The nucleotide sequence of a nodule-specific gene, Nms-25 of Medicago sativa: its primary evolution via exon-shuffling and retrotransposon-mediated DNA rearrangements

Zoltán Végh, Éva Vincze, Rafael Kadirov, Gábor Tóth, György Botond Kiss

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We present the primary structure of a nudule-specific gene, Nms-25 from Medicago sativa L. cultivar Nagyszénási. Analysis of the nucleotide sequence of Nms-25 revealed that this gene shows all the characteristics of an interrupted plant gene consisting of 13 exons and 12 introns. The promoter region of Nms-25 contains the common promoter elements of plant genes as well as motifs which are supposed to be involved in nodule-specific expression. There are two exon-like sequences in the gene named PE1 and PE2 which are not present in the cDNA clones of Medicago sativa cultivar Cardinal. Intron 9 carries a retrotransposon-like element, Tms1, which might be responsible for downstream deletion events in which a heptanucleotide, ATTAGCT, might have been involved. Most of the exons, exept 1, 12 and 13, are similar to each other both in length (54 bp) and sequence (up to 94% sequence similarity). All exons are interrupted by introns in the same phase (type I). It is suggested that exon-shuffling based on illegitimate recombination in which the ATTAGCT motif might have played an active role, and retrotransposon-mediated DNA rearrangements were the primary events in the molecular evolution of the Nms-25 gene. The nucleotide sequence of the genomic clone of Nms-25 from Medicago sativa is available from the EMBL/GenBank/DDBJ Nucleotide Sequence Databases under the accession number X13287.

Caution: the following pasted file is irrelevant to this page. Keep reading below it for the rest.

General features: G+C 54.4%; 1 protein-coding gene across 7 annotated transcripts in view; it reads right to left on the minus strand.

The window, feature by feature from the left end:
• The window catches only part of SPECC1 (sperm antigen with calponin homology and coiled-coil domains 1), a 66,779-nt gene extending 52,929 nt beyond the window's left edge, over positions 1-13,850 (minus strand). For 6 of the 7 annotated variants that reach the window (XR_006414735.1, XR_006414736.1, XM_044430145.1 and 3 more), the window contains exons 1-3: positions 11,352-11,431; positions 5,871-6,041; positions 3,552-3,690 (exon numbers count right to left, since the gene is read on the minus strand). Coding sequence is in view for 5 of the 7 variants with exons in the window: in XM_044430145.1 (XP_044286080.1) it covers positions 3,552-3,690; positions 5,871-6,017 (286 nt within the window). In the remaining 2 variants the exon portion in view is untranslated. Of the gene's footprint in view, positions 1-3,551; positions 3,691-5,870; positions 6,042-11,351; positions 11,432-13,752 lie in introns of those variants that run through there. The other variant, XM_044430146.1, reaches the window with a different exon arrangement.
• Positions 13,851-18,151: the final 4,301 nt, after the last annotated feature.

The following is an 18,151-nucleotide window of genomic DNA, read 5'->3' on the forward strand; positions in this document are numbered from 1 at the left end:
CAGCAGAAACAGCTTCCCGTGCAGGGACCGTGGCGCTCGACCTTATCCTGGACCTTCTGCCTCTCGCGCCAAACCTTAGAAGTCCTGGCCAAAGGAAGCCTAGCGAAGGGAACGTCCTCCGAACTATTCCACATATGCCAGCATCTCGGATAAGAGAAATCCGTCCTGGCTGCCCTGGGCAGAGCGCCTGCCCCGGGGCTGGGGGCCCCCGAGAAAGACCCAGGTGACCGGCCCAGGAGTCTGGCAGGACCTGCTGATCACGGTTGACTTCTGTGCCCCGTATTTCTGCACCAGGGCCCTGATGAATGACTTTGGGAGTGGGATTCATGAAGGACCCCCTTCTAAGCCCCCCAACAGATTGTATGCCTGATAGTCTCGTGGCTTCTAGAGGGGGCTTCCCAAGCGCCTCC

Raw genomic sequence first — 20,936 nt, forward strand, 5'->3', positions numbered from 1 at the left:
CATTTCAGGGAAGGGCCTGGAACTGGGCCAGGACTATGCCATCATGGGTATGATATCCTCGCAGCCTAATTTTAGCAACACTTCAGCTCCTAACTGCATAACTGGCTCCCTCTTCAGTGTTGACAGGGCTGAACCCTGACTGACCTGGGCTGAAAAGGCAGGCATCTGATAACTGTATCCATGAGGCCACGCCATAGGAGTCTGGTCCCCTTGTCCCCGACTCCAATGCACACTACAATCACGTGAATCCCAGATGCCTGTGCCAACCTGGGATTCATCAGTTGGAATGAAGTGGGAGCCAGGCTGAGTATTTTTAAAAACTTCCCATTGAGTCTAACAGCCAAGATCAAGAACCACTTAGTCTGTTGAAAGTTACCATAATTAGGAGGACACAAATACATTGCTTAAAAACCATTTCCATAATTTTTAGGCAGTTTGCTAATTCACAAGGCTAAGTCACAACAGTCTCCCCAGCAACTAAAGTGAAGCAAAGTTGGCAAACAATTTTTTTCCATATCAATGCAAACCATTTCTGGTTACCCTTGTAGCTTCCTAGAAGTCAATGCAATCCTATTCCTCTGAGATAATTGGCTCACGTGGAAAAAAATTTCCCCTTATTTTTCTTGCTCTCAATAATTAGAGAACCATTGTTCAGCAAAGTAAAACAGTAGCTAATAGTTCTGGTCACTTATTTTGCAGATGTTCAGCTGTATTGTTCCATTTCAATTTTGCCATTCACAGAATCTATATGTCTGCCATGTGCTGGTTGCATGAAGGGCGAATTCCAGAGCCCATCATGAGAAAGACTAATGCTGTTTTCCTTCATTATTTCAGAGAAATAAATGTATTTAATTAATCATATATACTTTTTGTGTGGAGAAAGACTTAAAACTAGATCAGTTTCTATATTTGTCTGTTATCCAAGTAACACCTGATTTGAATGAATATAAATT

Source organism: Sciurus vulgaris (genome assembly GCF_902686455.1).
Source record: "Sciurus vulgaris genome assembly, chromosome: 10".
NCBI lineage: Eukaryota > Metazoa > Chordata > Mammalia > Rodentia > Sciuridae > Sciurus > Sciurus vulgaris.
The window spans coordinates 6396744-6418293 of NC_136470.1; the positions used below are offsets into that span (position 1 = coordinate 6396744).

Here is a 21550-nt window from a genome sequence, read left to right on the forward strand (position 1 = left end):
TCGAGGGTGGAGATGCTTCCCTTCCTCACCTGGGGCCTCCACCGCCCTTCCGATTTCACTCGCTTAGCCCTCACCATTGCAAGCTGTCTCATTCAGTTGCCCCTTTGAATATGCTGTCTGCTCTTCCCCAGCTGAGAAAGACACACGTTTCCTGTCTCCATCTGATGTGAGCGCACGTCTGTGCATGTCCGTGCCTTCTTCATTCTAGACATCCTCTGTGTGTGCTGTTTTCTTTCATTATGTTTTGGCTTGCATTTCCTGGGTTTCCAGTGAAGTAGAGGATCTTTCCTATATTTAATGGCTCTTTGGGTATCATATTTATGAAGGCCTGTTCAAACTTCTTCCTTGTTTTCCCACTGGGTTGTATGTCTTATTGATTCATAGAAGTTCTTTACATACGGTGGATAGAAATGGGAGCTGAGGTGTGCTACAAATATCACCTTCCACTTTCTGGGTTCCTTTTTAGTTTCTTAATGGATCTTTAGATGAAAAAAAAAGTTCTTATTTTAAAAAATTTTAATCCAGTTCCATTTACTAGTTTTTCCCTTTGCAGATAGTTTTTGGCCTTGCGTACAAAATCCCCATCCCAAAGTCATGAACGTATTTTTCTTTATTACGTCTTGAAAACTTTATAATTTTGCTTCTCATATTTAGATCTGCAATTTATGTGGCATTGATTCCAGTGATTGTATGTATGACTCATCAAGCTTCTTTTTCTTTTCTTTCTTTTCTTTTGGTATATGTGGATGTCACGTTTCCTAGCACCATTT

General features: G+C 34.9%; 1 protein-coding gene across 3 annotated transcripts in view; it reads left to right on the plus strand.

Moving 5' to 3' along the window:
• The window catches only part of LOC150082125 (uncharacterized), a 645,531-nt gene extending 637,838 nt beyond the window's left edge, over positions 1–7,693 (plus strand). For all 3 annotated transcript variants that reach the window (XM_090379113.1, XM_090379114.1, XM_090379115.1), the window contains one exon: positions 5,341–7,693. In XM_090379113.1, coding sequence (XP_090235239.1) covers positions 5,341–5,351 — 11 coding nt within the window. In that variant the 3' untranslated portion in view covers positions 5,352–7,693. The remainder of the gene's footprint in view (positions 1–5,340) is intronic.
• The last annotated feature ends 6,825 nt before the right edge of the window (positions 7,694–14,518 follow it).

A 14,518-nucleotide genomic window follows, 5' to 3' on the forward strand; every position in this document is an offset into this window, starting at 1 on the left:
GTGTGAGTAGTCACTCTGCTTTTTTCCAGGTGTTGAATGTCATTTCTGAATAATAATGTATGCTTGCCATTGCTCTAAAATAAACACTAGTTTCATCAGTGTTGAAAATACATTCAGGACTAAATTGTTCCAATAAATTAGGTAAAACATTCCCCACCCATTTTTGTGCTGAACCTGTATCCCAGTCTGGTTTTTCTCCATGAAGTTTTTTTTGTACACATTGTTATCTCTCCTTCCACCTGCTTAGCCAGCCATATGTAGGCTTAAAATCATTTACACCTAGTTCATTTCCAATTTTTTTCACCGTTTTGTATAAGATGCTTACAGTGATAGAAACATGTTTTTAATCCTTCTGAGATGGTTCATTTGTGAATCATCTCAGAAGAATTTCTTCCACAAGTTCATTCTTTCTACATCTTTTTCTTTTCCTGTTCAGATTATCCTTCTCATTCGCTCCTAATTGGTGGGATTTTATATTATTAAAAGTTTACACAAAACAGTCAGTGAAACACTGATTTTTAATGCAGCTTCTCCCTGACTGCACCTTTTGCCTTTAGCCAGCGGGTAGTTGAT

Original languageEnglish
Pages (from-to)295-306
Number of pages12
JournalPlant molecular biology
Issue number2
Publication statusPublished - Aug 1 1990



  • Medicago sativa (alfalfa)
  • Nms-25 (nodulin-25) DNA sequence
  • evolution by exon-shuffling
  • nodule-specific gene
  • retrotransposon
  • symbiotic nitrogen fixation

ASJC Scopus subject areas

  • Agronomy and Crop Science
  • Genetics
  • Plant Science

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